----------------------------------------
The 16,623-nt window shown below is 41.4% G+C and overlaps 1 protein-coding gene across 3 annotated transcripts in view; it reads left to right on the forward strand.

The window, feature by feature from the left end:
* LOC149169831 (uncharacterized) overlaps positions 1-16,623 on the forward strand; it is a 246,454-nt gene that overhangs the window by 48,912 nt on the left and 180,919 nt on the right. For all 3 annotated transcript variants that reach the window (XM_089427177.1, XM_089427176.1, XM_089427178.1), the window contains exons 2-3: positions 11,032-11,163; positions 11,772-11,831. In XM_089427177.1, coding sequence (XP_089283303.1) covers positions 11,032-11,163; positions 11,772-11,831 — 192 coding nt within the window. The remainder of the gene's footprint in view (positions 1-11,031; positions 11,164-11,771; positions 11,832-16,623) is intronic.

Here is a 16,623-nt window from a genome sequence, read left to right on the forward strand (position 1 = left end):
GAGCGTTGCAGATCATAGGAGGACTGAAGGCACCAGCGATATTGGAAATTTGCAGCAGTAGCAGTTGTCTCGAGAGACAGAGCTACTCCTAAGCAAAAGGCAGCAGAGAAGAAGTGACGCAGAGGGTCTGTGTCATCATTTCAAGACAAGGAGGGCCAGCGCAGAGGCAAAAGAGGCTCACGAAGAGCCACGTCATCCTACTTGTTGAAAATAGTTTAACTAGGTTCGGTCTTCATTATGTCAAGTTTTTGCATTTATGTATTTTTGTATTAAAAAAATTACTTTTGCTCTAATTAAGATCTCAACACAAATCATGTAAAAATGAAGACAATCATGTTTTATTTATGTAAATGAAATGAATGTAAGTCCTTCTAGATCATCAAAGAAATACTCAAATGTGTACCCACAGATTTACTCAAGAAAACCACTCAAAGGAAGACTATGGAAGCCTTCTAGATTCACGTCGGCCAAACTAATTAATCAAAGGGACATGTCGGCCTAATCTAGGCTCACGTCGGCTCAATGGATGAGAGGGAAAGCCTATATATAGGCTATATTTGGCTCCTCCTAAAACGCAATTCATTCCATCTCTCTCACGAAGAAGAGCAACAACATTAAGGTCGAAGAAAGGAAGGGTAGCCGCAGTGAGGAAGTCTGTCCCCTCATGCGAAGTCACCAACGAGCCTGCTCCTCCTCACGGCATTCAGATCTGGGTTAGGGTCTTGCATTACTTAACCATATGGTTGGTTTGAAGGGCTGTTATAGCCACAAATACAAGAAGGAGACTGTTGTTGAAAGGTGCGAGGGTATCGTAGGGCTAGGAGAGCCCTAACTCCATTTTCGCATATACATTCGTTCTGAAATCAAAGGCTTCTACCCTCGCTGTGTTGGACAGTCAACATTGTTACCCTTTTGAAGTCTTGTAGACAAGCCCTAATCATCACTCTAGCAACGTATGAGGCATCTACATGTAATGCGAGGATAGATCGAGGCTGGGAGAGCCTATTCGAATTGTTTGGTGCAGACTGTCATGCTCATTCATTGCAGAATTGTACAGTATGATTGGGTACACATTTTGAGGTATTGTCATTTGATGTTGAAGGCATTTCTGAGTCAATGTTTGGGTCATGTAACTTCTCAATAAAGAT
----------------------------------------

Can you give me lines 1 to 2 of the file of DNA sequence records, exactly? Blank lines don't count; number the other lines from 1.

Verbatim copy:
The 16,623-nt window shown below is 41.4% G+C and overlaps 1 protein-coding gene across 3 annotated transcripts in view; it reads left to right on the forward strand.

The window, feature by feature from the left end: